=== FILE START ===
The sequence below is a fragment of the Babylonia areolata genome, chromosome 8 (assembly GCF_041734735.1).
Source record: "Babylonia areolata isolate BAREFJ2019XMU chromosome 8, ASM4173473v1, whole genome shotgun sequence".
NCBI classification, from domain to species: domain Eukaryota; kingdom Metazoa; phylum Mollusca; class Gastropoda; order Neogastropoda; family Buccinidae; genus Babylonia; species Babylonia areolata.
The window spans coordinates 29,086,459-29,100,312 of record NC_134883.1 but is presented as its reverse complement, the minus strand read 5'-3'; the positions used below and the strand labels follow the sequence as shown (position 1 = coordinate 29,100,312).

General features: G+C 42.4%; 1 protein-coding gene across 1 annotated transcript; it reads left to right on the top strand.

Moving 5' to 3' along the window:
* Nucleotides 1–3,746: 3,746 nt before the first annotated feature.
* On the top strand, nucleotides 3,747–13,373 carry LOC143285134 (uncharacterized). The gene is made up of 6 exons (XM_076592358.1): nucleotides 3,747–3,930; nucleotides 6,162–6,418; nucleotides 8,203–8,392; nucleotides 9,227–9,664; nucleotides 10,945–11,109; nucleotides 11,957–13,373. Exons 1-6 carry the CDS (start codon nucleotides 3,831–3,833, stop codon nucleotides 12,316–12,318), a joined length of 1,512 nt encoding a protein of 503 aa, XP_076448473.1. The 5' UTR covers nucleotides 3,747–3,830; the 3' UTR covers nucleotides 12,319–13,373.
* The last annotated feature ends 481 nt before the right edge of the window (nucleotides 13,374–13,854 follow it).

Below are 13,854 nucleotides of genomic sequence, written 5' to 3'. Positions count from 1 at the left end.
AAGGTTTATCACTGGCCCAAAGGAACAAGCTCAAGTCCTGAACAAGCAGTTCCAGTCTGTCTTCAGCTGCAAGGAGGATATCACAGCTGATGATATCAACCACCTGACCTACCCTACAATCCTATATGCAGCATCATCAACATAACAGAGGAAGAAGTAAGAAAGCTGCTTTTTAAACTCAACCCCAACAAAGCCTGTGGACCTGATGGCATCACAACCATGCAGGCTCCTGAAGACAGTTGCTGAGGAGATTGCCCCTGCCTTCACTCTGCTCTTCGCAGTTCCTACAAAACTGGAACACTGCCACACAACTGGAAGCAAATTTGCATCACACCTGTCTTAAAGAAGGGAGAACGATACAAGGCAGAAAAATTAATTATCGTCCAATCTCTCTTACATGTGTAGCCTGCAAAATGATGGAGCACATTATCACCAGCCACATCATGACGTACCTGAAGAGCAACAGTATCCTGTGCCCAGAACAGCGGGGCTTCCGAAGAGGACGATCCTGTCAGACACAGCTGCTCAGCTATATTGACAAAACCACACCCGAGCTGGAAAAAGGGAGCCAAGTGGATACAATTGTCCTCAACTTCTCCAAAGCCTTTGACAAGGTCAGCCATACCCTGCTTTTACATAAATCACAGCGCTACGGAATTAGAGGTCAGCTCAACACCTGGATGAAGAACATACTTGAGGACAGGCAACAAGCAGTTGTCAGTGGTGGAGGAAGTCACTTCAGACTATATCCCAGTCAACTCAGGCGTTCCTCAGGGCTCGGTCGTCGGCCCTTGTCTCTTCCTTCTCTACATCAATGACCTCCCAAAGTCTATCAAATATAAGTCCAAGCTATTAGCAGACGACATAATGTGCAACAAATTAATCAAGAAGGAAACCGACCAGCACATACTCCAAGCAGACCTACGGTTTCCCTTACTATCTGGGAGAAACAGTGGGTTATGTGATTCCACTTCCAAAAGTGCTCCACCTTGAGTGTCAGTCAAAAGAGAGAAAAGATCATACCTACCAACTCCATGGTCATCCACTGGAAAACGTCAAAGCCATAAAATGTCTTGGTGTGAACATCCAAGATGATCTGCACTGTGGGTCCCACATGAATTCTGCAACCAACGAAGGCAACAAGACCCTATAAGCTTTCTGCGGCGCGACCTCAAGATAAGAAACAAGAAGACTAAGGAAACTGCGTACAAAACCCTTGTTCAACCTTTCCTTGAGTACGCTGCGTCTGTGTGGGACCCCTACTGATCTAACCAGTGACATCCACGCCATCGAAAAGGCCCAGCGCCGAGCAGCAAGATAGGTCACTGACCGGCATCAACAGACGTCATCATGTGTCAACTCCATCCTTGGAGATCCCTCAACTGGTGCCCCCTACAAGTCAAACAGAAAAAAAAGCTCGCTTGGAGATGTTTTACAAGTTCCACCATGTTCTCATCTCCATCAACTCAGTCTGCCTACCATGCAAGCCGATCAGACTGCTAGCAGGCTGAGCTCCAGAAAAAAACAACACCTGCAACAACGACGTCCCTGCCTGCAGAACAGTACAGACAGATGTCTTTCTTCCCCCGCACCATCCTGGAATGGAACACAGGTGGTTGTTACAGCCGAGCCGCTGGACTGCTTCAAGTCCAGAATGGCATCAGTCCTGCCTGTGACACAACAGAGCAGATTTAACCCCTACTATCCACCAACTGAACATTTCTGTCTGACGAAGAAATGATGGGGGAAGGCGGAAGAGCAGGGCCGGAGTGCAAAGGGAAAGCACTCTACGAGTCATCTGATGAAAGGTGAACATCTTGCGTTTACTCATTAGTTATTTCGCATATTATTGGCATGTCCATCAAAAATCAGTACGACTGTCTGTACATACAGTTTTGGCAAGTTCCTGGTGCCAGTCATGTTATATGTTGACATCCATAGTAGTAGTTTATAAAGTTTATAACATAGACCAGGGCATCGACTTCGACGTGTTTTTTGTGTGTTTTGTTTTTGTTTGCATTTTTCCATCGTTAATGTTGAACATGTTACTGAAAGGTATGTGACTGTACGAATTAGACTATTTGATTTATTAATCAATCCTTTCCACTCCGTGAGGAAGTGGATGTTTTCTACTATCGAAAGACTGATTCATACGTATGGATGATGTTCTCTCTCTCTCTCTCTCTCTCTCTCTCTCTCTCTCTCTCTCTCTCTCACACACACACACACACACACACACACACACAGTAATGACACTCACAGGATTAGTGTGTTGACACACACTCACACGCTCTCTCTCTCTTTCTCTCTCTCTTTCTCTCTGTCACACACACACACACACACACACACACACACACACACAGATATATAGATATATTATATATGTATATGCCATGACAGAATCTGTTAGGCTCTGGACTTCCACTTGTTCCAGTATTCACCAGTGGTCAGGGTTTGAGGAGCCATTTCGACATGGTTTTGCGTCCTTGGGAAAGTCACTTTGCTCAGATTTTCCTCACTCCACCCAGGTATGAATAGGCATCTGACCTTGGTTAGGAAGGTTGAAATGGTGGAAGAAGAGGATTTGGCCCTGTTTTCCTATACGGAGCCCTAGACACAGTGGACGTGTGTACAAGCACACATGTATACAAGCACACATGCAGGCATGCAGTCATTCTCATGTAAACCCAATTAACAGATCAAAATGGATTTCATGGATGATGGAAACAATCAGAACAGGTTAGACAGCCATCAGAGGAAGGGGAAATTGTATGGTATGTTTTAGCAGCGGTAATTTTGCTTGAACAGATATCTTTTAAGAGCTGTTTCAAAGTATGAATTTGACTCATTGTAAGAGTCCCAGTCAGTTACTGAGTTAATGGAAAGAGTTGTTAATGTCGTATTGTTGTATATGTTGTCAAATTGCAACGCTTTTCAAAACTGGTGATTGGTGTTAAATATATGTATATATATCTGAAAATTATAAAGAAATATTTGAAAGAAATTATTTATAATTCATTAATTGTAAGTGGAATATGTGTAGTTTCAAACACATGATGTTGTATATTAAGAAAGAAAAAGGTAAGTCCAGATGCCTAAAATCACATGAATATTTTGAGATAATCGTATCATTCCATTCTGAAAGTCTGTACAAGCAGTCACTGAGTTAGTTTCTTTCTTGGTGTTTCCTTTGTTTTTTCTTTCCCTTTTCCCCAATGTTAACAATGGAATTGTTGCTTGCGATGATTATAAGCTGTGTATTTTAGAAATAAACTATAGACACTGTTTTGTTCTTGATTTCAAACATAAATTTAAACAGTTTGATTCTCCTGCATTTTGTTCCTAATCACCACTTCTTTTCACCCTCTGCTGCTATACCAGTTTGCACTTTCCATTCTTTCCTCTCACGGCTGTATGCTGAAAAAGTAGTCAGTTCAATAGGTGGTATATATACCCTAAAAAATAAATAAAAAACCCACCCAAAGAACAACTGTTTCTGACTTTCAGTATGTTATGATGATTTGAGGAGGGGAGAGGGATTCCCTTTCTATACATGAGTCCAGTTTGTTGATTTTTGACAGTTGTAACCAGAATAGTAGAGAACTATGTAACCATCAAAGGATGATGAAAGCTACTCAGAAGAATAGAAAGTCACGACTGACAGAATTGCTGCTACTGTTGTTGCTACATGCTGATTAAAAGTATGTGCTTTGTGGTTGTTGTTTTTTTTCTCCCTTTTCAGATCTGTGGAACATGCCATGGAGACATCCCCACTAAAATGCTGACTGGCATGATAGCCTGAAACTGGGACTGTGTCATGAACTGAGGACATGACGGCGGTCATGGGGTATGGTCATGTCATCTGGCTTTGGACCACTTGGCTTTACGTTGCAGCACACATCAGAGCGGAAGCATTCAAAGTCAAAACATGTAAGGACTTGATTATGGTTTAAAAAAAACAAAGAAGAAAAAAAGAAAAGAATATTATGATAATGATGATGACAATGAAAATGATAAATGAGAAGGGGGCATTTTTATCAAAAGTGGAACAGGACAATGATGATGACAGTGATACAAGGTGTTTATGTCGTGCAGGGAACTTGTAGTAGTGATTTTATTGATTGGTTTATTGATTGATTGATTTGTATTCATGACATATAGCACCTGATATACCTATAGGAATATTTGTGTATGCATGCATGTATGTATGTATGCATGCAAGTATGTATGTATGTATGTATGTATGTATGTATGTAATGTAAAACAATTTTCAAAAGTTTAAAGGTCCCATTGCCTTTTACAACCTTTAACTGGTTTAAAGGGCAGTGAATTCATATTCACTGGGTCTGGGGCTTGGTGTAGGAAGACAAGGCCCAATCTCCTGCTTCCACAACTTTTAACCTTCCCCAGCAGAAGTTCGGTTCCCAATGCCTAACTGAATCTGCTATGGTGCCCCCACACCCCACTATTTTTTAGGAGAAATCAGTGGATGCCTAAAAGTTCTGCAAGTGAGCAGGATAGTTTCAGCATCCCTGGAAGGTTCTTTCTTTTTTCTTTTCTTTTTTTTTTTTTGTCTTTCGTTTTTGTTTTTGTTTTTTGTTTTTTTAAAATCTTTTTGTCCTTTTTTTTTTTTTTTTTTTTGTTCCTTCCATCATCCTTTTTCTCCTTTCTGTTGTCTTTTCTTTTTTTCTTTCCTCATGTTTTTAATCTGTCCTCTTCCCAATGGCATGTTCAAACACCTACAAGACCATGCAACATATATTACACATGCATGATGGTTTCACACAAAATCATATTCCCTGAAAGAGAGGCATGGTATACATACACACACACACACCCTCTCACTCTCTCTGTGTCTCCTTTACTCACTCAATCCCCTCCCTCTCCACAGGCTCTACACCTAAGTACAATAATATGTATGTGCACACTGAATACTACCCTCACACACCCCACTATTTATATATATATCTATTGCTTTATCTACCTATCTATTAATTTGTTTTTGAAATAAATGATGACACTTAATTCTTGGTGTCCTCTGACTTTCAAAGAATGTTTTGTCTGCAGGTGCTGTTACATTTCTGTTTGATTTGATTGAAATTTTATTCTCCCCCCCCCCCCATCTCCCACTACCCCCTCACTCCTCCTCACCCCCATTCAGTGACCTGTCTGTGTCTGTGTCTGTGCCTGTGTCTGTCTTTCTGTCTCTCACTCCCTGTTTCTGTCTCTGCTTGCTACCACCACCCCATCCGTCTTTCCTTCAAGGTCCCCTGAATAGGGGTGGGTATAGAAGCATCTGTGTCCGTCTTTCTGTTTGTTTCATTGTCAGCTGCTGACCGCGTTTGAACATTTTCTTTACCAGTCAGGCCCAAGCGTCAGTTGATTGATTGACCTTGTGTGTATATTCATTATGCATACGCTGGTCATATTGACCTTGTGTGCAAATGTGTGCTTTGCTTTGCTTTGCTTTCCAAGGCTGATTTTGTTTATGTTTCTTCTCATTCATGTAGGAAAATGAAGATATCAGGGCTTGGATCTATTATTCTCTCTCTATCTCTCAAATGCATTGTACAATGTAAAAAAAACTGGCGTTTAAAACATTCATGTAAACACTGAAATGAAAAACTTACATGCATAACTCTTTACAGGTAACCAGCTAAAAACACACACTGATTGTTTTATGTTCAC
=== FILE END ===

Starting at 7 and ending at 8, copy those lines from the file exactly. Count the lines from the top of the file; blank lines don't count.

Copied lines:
* Nucleotides 1–3,746: 3,746 nt before the first annotated feature.
* On the top strand, nucleotides 3,747–13,373 carry LOC143285134 (uncharacterized). The gene is made up of 6 exons (XM_076592358.1): nucleotides 3,747–3,930; nucleotides 6,162–6,418; nucleotides 8,203–8,392; nucleotides 9,227–9,664; nucleotides 10,945–11,109; nucleotides 11,957–13,373. Exons 1-6 carry the CDS (start codon nucleotides 3,831–3,833, stop codon nucleotides 12,316–12,318), a joined length of 1,512 nt encoding a protein of 503 aa, XP_076448473.1. The 5' UTR covers nucleotides 3,747–3,830; the 3' UTR covers nucleotides 12,319–13,373.